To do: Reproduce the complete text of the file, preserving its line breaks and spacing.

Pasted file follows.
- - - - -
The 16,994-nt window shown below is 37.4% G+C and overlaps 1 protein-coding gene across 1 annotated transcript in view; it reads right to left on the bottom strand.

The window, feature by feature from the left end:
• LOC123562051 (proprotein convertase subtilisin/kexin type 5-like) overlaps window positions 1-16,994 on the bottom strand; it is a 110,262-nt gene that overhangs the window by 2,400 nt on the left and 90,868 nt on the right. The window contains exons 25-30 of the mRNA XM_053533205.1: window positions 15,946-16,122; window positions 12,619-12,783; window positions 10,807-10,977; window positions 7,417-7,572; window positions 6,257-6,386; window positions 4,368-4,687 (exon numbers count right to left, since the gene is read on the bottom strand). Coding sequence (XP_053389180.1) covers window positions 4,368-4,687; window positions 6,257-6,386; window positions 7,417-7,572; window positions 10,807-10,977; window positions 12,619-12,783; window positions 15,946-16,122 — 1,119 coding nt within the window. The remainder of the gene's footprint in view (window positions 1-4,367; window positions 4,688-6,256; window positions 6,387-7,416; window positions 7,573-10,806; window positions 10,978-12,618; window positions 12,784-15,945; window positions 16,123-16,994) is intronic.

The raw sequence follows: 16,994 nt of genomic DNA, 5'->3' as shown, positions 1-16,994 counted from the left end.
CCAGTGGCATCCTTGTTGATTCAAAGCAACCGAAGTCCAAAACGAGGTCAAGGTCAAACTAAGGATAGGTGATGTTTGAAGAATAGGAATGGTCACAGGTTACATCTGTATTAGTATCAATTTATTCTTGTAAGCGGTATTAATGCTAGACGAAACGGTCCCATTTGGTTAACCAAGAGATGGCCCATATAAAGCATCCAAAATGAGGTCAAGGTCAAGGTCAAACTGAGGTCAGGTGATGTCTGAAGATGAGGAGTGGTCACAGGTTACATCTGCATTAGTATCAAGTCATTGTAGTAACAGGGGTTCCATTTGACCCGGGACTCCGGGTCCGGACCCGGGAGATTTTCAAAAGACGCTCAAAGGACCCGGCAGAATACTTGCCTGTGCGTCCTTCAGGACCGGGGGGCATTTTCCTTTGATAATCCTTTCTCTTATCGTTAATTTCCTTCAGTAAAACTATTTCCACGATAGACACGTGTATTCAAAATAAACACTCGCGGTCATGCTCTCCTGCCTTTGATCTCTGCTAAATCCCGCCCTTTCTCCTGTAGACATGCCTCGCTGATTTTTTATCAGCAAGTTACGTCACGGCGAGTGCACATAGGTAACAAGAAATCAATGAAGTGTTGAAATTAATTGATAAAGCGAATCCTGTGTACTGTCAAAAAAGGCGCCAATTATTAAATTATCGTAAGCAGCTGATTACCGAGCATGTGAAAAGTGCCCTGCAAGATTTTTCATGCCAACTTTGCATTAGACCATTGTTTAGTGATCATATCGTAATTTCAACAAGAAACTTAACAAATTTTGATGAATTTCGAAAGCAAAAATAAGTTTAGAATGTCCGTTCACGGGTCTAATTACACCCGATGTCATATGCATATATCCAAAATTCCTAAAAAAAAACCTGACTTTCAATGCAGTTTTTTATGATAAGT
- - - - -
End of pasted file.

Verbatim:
The 16,994-nt window shown below is 37.4% G+C and overlaps 1 protein-coding gene across 1 annotated transcript in view; it reads right to left on the bottom strand.

The window, feature by feature from the left end:
• LOC123562051 (proprotein convertase subtilisin/kexin type 5-like) overlaps window positions 1-16,994 on the bottom strand; it is a 110,262-nt gene that overhangs the window by 2,400 nt on the left and 90,868 nt on the right. The window contains exons 25-30 of the mRNA XM_053533205.1: window positions 15,946-16,122; window positions 12,619-12,783; window positions 10,807-10,977; window positions 7,417-7,572; window positions 6,257-6,386; window positions 4,368-4,687 (exon numbers count right to left, since the gene is read on the bottom strand). Coding sequence (XP_053389180.1) covers window positions 4,368-4,687; window positions 6,257-6,386; window positions 7,417-7,572; window positions 10,807-10,977; window positions 12,619-12,783; window positions 15,946-16,122 — 1,119 coding nt within the window. The remainder of the gene's footprint in view (window positions 1-4,367; window positions 4,688-6,256; window positions 6,387-7,416; window positions 7,573-10,806; window positions 10,978-12,618; window positions 12,784-15,945; window positions 16,123-16,994) is intronic.

The raw sequence follows: 16,994 nt of genomic DNA, 5'->3' as shown, positions 1-16,994 counted from the left end.
CCAGTGGCATCCTTGTTGATTCAAAGCAACCGAAGTCCAAAACGAGGTCAAGGTCAAACTAAGGATAGGTGATGTTTGAAGAATAGGAATGGTCACAGGTTACATCTGTATTAGTATCAATTTATTCTTGTAAGCGGTATTAATGCTAGACGAAACGGTCCCATTTGGTTAACCAAGAGATGGCCCATATAAAGCATCCAAAATGAGGTCAAGGTCAAGGTCAAACTGAGGTCAGGTGATGTCTGAAGATGAGGAGTGGTCACAGGTTACATCTGCATTAGTATCAAGTCATTGTAGTAACAGGGGTTCCATTTGACCCGGGACTCCGGGTCCGGACCCGGGAGATTTTCAAAAGACGCTCAAAGGACCCGGCAGAATACTTGCCTGTGCGTCCTTCAGGACCGGGGGGCATTTTCCTTTGATAATCCTTTCTCTTATCGTTAATTTCCTTCAGTAAAACTATTTCCACGATAGACACGTGTATTCAAAATAAACACTCGCGGTCATGCTCTCCTGCCTTTGATCTCTGCTAAATCCCGCCCTTTCTCCTGTAGACATGCCTCGCTGATTTTTTATCAGCAAGTTACGTCACGGCGAGTGCACATAGGTAACAAGAAATCAATGAAGTGTTGAAATTAATTGATAAAGCGAATCCTGTGTACTGTCAAAAAAGGCGCCAATTATTAAATTATCGTAAGCAGCTGATTACCGAGCATGTGAAAAGTGCCCTGCAAGATTTTTCATGCCAACTTTGCATTAGACCATTGTTTAGTGATCATATCGTAATTTCAACAAGAAACTTAACAAATTTTGATGAATTTCGAAAGCAAAAATAAGTTTAGAATGTCCGTTCACGGGTCTAATTACACCCGATGTCATATGCATATATCCAAAATTCCTAAAAAAAAACCTGACTTTCAATGCAGTTTTTTATGATAAGT